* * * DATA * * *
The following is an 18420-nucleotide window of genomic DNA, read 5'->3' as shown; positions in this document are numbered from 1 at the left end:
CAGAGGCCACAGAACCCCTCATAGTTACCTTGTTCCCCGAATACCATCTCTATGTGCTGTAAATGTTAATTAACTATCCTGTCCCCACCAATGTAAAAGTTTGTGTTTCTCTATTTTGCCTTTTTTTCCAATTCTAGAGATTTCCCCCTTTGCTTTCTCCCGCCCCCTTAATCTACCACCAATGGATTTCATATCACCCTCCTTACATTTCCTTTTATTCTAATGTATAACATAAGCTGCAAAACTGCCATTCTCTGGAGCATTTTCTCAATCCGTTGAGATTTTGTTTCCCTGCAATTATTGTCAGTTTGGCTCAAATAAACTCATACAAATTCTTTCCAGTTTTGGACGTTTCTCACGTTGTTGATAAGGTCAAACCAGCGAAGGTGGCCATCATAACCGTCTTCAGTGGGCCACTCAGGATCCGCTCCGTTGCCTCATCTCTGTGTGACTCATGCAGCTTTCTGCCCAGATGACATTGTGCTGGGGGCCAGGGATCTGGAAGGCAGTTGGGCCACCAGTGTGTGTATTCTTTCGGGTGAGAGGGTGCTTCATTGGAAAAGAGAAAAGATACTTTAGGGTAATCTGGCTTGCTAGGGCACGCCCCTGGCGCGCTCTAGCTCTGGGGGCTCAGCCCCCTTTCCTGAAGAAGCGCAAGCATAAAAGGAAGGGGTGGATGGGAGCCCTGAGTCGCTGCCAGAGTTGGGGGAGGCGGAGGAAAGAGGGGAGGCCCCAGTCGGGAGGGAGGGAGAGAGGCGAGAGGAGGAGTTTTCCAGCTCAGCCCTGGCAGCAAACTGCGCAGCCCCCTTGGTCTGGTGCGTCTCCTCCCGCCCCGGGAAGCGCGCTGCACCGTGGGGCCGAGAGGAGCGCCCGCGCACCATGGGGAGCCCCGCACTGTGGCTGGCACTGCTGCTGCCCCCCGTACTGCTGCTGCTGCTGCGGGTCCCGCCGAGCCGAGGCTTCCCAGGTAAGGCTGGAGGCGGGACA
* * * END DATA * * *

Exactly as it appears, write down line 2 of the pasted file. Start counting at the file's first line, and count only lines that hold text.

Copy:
CAGAGGCCACAGAACCCCTCATAGTTACCTTGTTCCCCGAATACCATCTCTATGTGCTGTAAATGTTAATTAACTATCCTGTCCCCACCAATGTAAAAGTTTGTGTTTCTCTATTTTGCCTTTTTTTCCAATTCTAGAGATTTCCCCCTTTGCTTTCTCCCGCCCCCTTAATCTACCACCAATGGATTTCATATCACCCTCCTTACATTTCCTTTTATTCTAATGTATAACATAAGCTGCAAAACTGCCATTCTCTGGAGCATTTTCTCAATCCGTTGAGATTTTGTTTCCCTGCAATTATTGTCAGTTTGGCTCAAATAAACTCATACAAATTCTTTCCAGTTTTGGACGTTTCTCACGTTGTTGATAAGGTCAAACCAGCGAAGGTGGCCATCATAACCGTCTTCAGTGGGCCACTCAGGATCCGCTCCGTTGCCTCATCTCTGTGTGACTCATGCAGCTTTCTGCCCAGATGACATTGTGCTGGGGGCCAGGGATCTGGAAGGCAGTTGGGCCACCAGTGTGTGTATTCTTTCGGGTGAGAGGGTGCTTCATTGGAAAAGAGAAAAGATACTTTAGGGTAATCTGGCTTGCTAGGGCACGCCCCTGGCGCGCTCTAGCTCTGGGGGCTCAGCCCCCTTTCCTGAAGAAGCGCAAGCATAAAAGGAAGGGGTGGATGGGAGCCCTGAGTCGCTGCCAGAGTTGGGGGAGGCGGAGGAAAGAGGGGAGGCCCCAGTCGGGAGGGAGGGAGAGAGGCGAGAGGAGGAGTTTTCCAGCTCAGCCCTGGCAGCAAACTGCGCAGCCCCCTTGGTCTGGTGCGTCTCCTCCCGCCCCGGGAAGCGCGCTGCACCGTGGGGCCGAGAGGAGCGCCCGCGCACCATGGGGAGCCCCGCACTGTGGCTGGCACTGCTGCTGCCCCCCGTACTGCTGCTGCTGCTGCGGGTCCCGCCGAGCCGAGGCTTCCCAGGTAAGGCTGGAGGCGGGACA